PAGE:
Territorial disputes: the Israel-Palestine difference (Part 14) [Post 54]

What do we do with PEOPLE living in the disputed territories?

In order to apply the EGALITARIAN SHARED SOVEREIGNTY to the Israel-Palestine difference, first we have to comprehend and clearly define what we mean by “people” in the context of this TERRITORIAL DISPUTE. On other words: who may be part of “Israel” as a claiming party and who may be part of “Palestine” as a claiming party in the negotiations?

Often, research, the media and people at large refer to the Israel-Palestine difference as including Israelis and Palestinians. To an extent, the reference is correct. Yet, this statement is not accurate.

We may distinguish:

1.   People living in Israel (a de jure and de facto sovereign state)

2.   People living in Palestine (a de facto state)

3.   Diaspora

4.   Refugees

5.   Settlers in contested lands


1.   People living in Israel

On Israel’s 70th birthday in April 2018, Israel’s population stood at a record 8,842,000.  

The Jewish population makes up 6,589,000 (74.5%); 1,849,000 (20.9%) are Arabs; and, those identified as “others” (non-Arab Christians, Baha’i, etc.) make up 4.6% of the population (404,000 people).

In addition to these numbers, there are approximately 169,000 people living in Israel who are neither citizens nor permanent residents.  

Out of the 14.3 million Jewish people in the world, 43% reside in Israel. 

Of Israeli Jews, 44% self-identify as secular, 11% simply as religious, and 9% as ultra-Orthodox. According to the Israel Democracy Institute, the percentage of ultra-Orthodox is slightly higher.


2.   People living in Palestine

4,816,503 Palestinians (2,935,368 in the West Bank, 1,881,135 in the Gaza strip, 426, 533 in Jerusalem, and the rest in other areas).


3.   Diaspora (Israel)

In the context of this blog series TERRITORIAL DISPUTES, diaspora means the Jewish people living in different parts of the world outside Israel, or the various places outside Israel in which they live (definition based on the Cambridge dictionary).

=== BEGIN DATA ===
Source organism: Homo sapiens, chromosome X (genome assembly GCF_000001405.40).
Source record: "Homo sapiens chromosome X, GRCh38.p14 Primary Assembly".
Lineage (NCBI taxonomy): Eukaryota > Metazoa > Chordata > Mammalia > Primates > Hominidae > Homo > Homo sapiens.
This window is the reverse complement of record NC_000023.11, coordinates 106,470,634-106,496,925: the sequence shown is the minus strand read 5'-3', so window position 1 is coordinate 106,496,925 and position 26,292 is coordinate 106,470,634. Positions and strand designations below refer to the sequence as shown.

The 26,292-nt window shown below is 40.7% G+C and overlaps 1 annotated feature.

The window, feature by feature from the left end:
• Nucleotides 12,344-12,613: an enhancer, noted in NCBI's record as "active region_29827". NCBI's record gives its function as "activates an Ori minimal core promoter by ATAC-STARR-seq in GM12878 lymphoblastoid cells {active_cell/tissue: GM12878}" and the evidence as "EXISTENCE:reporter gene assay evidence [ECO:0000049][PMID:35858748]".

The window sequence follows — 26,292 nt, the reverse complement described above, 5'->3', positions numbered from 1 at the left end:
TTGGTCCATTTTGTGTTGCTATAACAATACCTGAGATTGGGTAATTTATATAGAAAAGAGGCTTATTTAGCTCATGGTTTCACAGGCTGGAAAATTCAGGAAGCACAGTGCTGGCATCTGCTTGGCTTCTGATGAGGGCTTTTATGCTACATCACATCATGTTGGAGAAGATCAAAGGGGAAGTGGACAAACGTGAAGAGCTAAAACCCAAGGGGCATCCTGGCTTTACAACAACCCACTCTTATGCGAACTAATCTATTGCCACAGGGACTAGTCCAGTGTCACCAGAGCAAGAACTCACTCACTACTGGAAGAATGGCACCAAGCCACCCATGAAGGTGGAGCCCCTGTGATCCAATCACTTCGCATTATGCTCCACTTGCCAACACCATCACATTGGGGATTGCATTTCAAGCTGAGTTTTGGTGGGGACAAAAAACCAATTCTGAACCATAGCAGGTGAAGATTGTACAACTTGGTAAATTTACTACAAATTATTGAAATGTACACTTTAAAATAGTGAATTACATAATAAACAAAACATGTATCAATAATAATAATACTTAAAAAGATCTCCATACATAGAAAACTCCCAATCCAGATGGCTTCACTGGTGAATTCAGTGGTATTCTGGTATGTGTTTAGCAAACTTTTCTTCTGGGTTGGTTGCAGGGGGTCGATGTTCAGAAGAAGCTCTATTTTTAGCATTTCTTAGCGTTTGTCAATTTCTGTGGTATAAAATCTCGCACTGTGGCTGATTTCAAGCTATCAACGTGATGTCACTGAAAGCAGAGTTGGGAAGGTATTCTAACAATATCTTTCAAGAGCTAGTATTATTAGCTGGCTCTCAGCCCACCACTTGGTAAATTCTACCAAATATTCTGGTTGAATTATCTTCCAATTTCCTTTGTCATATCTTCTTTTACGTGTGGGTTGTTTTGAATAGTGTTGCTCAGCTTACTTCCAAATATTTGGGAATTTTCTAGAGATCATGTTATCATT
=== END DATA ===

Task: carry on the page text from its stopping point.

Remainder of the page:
4.   Refugees (Palestine)

In the context of this blog series TERRITORIAL DISPUTES, refugee means a person who has escaped from their own country for political, religious, or economic reasons or because of a war (definition based on the Cambridge dictionary).

“The projected number of Palestinians living in State of Palestine at the end of 2015 is 4.75 million: around 2.90 million reside in the West Bank and 1.85 million in Gaza Strip. Palestinian refugees make up 42.8% of the Palestinian population in Palestine: 27.1% of them in the West Bank and 67.3% in Gaza Strip. Palestine is facing a rapid population growth and large youthful population with 69% below the age of 29. The population growth rate stands high at 2.8% and it is expected to remain stable due to decline in mortality rates while fertility rate remains one of the highest in the Arab region standing at 4.06, with high disparity between Gaza and West Bank, 4.5 and 3.6 respectively.  Furthermore, the current population density is a serious concern in Gaza Strip reaching more than 4500 inhabitants per one square kilometer.”


5.   Settlers in contested lands

“We define settlement as political action involving the organized movement of a population belonging to one national group into a territory in order to create a permanent presence and influence patterns of sovereignty in the settled territory.”

“Simply stated, in the modern era of nationalism, settlers and settlements have served as mechanisms of control and territorial expansion over disputed territories.”

“What has always been important for shaping the patterns of sovereignty is for the settler population to be identified as belonging to the racial, ethnic, or national community to which the sending state belongs, thus boosting the prospect of settler loyalty to the settlement project. THE PURPOSE OF SETTLERS, THEREFORE, HAS TYPICALLY BEEN TO PERFORM THE FUNCTION… “RIGHT-PEOPLING” THE TERRITORY.” (my capitalisation).

“Jewish Israeli settlers in the West Bank constitute one of multiple actors with competing visions and priorities. Interestingly, the lack of unified vision and consistent policy has not prevented the settlement endeavor from growing.”

“This case is thus an example where conflict over contested territories cannot be fully understood in terms of relations between a sending state and an indigenous population. Rather, settlers configure a third consequential actor within the relationship.”

Haklai, Oded and Loizides, Neophytos. 2015. Settlers in Contested Lands. Territorial Disputes and Ethnic Conflicts. Stanford, California: Stanford University Press.

 Jorge Emilio Núñez
Twitter: @London1701

10th May 2018

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